Looking at 5.x% and comparing it against an arbitrary goal does little to tell us about the health of the work system. Is 5.x% the typical average performance? Is that much higher than usual?Well put. A simple run chart can be very helpful. One of the uses is to identify special causes. And then to use special cause thinking in those cases. What is important about special cause thinking? That you want to identify what is special about the data point (instead of focusing on all the results as you normally would). What is important about doing that? You want to do it right away (not a week or a month later). Keeping the chart lets you identify when to use special cause thinking and react quickly (to fix problems or capture good special causes to try and replicate them).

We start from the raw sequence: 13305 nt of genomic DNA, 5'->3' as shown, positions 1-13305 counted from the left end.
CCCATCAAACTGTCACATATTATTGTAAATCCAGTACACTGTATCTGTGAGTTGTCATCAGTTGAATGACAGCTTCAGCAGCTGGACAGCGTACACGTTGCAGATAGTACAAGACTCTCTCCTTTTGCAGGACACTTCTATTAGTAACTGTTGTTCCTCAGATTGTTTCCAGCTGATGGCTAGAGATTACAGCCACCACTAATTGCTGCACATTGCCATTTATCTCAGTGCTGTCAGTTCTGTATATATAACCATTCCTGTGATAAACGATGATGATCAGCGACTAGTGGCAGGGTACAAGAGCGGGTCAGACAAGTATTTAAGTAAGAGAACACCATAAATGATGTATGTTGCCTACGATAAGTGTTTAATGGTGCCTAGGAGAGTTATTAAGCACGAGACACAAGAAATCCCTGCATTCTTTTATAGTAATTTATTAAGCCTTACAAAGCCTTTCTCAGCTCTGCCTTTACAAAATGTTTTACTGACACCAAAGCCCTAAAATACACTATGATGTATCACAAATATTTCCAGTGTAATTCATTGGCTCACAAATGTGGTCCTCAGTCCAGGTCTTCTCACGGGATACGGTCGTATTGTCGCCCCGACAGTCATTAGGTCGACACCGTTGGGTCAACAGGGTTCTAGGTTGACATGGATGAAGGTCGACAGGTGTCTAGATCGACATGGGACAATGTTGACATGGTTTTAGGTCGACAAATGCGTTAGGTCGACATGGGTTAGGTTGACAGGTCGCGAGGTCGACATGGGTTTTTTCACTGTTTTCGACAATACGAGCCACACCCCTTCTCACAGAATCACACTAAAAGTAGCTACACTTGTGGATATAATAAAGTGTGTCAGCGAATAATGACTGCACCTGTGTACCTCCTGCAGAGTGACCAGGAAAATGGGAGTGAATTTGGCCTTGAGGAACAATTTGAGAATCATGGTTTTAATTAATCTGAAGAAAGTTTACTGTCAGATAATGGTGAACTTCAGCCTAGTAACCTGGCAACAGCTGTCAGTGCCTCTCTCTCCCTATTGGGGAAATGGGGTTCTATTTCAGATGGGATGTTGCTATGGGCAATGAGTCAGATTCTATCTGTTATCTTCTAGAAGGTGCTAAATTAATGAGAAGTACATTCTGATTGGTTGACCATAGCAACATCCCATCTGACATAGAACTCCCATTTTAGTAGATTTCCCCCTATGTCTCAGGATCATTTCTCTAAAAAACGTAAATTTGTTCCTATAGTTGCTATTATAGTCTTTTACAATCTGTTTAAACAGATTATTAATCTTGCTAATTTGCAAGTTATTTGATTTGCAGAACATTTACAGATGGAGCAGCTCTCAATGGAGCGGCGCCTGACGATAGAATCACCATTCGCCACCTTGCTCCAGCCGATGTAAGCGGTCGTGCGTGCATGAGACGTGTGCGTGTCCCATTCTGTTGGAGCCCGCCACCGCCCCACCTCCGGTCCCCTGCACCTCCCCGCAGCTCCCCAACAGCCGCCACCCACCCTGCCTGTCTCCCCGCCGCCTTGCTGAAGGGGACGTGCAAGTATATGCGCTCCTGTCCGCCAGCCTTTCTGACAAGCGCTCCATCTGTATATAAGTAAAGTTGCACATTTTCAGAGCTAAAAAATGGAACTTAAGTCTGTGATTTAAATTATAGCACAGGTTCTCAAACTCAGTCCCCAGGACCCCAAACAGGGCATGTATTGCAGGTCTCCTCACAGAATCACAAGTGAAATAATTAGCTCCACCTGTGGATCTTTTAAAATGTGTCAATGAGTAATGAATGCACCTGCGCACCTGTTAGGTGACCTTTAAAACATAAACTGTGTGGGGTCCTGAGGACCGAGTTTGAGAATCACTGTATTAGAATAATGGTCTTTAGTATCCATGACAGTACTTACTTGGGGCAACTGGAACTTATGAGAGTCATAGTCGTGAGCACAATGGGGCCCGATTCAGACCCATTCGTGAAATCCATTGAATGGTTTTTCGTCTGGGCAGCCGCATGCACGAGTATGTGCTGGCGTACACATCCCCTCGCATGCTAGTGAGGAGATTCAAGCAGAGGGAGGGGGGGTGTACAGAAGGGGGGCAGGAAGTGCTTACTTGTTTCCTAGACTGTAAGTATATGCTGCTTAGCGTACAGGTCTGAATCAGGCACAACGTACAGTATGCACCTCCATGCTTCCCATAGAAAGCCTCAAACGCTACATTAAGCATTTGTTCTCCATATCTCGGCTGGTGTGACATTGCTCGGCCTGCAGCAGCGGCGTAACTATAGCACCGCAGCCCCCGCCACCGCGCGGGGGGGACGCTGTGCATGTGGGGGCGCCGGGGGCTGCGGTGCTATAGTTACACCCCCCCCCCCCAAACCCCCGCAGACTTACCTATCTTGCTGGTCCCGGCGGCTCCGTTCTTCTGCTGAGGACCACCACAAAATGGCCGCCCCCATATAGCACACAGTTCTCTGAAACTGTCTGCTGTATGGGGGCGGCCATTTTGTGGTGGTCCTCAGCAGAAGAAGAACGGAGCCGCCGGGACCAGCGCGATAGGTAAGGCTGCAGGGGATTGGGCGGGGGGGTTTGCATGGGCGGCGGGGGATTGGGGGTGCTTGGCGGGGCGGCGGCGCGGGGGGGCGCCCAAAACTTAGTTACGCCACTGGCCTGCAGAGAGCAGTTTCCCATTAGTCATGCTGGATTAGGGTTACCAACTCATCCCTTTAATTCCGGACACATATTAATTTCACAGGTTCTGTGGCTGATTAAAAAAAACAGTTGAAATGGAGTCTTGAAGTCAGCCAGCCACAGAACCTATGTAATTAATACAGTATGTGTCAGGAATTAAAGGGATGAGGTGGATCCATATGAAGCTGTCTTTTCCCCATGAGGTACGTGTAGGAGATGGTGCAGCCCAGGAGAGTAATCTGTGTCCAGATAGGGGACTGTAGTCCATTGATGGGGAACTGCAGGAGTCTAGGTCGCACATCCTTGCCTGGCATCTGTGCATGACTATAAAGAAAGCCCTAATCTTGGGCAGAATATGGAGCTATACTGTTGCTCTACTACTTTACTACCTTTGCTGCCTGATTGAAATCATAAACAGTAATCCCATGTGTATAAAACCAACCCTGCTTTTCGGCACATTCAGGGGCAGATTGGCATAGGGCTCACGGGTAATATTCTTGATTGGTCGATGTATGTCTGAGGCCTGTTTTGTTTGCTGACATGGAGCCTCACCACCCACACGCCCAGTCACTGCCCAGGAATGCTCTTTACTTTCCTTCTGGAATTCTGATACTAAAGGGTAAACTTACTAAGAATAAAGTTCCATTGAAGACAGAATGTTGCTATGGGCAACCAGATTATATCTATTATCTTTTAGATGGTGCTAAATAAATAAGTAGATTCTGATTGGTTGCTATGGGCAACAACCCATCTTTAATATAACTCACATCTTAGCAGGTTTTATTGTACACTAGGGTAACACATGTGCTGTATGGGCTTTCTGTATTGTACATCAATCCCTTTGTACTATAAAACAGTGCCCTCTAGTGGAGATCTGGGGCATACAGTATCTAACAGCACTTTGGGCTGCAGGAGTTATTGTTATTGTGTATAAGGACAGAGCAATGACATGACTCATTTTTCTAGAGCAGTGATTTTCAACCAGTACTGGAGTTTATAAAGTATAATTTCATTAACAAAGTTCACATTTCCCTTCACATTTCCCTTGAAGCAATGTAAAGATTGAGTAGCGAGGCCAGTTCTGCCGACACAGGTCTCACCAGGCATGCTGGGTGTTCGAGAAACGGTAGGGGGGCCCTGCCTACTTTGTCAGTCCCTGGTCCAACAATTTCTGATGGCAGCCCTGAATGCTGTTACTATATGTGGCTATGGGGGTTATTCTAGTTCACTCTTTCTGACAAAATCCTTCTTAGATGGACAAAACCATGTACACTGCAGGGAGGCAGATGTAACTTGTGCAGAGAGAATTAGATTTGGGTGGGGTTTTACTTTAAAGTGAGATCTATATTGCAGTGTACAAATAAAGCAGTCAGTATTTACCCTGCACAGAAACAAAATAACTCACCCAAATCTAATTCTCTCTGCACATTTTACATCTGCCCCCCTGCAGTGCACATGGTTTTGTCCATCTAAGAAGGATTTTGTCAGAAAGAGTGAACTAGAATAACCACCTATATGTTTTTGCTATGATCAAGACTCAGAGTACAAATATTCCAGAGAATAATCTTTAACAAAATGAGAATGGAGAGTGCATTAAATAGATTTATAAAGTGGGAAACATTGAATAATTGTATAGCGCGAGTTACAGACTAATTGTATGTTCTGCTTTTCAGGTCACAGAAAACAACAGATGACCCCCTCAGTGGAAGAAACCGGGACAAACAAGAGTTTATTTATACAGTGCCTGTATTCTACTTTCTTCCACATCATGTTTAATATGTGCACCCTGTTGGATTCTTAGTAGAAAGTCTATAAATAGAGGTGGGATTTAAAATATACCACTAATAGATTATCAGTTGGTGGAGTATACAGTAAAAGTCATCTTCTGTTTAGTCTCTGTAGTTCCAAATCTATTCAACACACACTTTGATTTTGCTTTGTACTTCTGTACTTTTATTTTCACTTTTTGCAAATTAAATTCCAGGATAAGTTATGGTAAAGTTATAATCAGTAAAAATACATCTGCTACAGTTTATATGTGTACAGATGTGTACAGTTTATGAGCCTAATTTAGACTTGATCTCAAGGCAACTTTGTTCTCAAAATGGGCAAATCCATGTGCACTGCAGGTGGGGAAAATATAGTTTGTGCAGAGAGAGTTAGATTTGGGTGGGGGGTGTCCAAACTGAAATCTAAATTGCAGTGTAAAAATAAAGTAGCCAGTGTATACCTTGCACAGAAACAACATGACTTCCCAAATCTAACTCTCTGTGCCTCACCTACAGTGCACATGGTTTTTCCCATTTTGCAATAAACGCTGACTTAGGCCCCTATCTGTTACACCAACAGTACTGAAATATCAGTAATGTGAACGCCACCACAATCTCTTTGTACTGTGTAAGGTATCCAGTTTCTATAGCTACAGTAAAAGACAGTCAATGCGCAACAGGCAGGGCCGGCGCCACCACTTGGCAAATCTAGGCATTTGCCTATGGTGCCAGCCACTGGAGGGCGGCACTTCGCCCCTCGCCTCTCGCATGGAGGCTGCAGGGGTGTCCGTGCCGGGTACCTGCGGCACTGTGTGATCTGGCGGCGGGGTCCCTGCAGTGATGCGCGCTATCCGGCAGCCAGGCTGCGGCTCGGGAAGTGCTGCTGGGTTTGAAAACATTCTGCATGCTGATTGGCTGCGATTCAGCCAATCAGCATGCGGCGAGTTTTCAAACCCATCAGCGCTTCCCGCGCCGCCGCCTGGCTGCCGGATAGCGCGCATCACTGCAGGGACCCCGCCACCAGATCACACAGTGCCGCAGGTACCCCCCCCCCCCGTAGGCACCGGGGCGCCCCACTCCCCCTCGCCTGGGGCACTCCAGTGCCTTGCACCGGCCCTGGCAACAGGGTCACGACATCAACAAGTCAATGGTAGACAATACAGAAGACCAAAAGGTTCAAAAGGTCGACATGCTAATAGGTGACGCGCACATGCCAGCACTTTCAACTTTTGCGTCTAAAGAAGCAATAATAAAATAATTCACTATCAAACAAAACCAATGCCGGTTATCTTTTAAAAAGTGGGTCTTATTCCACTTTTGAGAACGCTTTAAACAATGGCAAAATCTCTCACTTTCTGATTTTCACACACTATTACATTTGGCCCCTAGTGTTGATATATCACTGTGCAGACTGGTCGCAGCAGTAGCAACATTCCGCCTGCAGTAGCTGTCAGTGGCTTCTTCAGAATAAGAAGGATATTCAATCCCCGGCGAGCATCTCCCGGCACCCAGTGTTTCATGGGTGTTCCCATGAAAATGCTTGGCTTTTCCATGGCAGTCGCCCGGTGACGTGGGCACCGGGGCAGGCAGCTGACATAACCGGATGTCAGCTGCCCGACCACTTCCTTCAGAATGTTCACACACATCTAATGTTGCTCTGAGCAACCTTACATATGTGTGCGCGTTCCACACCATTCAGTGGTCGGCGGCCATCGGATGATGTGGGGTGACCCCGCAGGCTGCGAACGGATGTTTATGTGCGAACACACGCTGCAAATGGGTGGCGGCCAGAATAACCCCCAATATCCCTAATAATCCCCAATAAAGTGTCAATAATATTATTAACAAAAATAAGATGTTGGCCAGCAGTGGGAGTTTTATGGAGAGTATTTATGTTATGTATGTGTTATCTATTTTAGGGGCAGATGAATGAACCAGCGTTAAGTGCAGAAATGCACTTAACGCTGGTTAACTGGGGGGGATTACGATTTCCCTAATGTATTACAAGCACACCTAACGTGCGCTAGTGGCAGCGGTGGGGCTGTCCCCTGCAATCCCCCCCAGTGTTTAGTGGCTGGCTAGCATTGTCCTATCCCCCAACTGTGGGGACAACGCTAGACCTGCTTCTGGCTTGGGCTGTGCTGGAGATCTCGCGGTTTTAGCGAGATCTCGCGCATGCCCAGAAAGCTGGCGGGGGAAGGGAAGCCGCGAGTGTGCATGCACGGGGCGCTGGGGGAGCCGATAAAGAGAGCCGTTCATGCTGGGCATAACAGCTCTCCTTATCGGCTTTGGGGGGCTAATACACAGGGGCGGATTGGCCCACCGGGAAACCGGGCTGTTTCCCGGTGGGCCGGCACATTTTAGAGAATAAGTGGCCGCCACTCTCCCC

This is a great opportunity to use the methods of Statistical Process Control. The main management decision is to decide "react" or "not react" to that daily data point. SPC helps us with this (again, Wheeler’s brilliant little book explains this far better than I can in a blog post).
If we choose “not react” because 5.x% is lower than the goal, we might be missing an opportunity for process improvement. Generally, it’s better to present more than one data point – even if you don’t do full-blown SPC, you should present a run chart.
You have to be careful as we tend to examine most everything as a special cause, when most likely it is just the expected result of the system (with normal variation in the data). Special cause thinking is not an effective strategy for common cause results.
Related: Quality, SPC and Your Career - Statistical Engineering Links Statistical Thinking, Methods and Tools